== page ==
Many of today’s digital native companies and major global technology powerhouses, such as Google and Microsoft, operate in an agile fashion, whether it be fully agile or a blended mode such as “wet agile” or “wagile”. At the same time, however, many of these organisations also work hard to avoid fitting into a neat methodological category for various reasons, not least to gesture towards remaining adaptable and innovative.
Most other large companies, however, do not operate in an agile fashion. Indeed, more often than not, the status quo lacks speed and dexterity. In today’s digital age, this can be a fatal flaw, particularly for organisations who have no option but to compete with digital native companies, major global technology powerhouses and the continuous flow of market disruptors.
Whilst the size and complexity of large companies are significant factors in influencing their lack of speed and dexterity, traditional business models are of equal significance. These may have been created out of the need to scale and standardise businesses and functions, but they can work against today’s need to be innovative, data-driven, nimble and efficient. Agile methodologies have been adopted by many companies on specific projects, or even across portfolios or major initiatives, but few have successfully delivered enterprise-wide implementations. To do so requires major cultural change, which some believe is best delivered through line management.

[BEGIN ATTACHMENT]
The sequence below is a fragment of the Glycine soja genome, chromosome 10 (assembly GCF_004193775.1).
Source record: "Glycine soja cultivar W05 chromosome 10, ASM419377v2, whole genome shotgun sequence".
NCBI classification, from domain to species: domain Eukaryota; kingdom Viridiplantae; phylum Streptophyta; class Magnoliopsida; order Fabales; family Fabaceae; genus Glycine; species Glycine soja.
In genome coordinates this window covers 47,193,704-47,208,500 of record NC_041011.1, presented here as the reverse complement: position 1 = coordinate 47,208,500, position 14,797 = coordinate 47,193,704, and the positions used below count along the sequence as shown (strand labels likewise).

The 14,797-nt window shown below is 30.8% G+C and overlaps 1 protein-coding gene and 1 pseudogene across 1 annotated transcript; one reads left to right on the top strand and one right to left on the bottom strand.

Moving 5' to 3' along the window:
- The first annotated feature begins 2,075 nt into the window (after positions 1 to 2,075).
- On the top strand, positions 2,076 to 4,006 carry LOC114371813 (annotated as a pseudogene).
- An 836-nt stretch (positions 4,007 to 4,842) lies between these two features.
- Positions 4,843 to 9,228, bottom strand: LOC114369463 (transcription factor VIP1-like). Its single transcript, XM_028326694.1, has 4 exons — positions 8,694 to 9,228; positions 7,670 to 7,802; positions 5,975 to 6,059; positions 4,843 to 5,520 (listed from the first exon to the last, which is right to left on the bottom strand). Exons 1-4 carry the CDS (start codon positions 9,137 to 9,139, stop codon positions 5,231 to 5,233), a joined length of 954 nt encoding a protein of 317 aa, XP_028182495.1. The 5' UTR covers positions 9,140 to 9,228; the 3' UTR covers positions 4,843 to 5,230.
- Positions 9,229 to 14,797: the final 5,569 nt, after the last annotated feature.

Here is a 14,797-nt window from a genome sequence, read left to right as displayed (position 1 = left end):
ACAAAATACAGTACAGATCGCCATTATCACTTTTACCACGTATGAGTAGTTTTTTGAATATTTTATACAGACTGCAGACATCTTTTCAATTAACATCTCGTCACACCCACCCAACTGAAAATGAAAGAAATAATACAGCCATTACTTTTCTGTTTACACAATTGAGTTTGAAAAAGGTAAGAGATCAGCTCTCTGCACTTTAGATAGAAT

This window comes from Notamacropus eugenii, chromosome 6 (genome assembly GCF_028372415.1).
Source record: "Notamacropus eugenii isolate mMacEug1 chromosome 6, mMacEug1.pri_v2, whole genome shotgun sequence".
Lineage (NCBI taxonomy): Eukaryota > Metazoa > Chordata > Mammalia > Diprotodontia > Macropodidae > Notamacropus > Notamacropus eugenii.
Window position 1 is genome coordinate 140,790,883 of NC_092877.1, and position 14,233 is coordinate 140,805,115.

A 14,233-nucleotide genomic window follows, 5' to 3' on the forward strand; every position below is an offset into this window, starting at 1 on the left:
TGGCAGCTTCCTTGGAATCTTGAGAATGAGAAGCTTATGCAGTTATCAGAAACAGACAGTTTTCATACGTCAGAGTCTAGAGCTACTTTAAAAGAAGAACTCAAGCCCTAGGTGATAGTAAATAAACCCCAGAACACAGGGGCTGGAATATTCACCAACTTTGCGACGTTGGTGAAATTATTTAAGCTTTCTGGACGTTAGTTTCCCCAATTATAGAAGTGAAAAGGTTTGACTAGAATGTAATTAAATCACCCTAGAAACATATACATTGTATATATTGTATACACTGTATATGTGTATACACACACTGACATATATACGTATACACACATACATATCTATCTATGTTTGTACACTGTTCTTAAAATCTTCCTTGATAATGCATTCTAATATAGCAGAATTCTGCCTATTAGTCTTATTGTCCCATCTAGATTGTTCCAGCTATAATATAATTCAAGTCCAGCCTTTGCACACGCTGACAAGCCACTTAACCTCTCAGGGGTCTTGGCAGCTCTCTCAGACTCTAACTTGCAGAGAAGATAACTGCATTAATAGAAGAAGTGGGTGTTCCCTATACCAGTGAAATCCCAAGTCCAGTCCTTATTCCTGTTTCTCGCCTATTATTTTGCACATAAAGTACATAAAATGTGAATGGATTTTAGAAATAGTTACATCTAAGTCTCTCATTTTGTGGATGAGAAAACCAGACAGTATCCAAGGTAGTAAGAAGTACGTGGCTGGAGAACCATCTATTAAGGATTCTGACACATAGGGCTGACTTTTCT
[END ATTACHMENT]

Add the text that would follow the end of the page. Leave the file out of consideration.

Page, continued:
According to a number of specialist consultants, companies can achieve enterprise-wide agile transformation at three levels of increasing challenge and impact: (1) project level, (2) portfolio level, and (3) organisation level. Most organisations tend to move from one level to the next, ultimately creating a more agile way of working over the course of two to three years although meaningful results – such as speed-to-market and cost efficiency – can be achieved in as little as six months, if there is previous form and the appropriate level of sponsorship and support.